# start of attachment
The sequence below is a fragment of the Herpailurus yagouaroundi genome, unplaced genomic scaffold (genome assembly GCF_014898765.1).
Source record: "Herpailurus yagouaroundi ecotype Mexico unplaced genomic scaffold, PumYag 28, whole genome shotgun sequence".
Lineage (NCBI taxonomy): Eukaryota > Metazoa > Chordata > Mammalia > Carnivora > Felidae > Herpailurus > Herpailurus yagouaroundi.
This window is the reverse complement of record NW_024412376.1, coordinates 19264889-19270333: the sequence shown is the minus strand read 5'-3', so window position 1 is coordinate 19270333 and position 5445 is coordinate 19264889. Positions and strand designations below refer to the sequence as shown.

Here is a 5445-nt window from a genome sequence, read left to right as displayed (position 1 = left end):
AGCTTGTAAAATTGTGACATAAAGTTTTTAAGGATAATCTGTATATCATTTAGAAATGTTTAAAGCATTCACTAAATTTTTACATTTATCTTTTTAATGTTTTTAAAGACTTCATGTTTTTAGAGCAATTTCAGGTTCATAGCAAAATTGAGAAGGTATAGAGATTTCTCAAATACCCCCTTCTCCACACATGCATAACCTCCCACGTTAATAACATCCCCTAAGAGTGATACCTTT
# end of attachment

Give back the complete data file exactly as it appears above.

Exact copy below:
The sequence below is a fragment of the Herpailurus yagouaroundi genome, unplaced genomic scaffold (genome assembly GCF_014898765.1).
Source record: "Herpailurus yagouaroundi ecotype Mexico unplaced genomic scaffold, PumYag 28, whole genome shotgun sequence".
Lineage (NCBI taxonomy): Eukaryota > Metazoa > Chordata > Mammalia > Carnivora > Felidae > Herpailurus > Herpailurus yagouaroundi.
This window is the reverse complement of record NW_024412376.1, coordinates 19264889-19270333: the sequence shown is the minus strand read 5'-3', so window position 1 is coordinate 19270333 and position 5445 is coordinate 19264889. Positions and strand designations below refer to the sequence as shown.

Here is a 5445-nt window from a genome sequence, read left to right as displayed (position 1 = left end):
AGCTTGTAAAATTGTGACATAAAGTTTTTAAGGATAATCTGTATATCATTTAGAAATGTTTAAAGCATTCACTAAATTTTTACATTTATCTTTTTAATGTTTTTAAAGACTTCATGTTTTTAGAGCAATTTCAGGTTCATAGCAAAATTGAGAAGGTATAGAGATTTCTCAAATACCCCCTTCTCCACACATGCATAACCTCCCACGTTAATAACATCCCCTAAGAGTGATACCTTT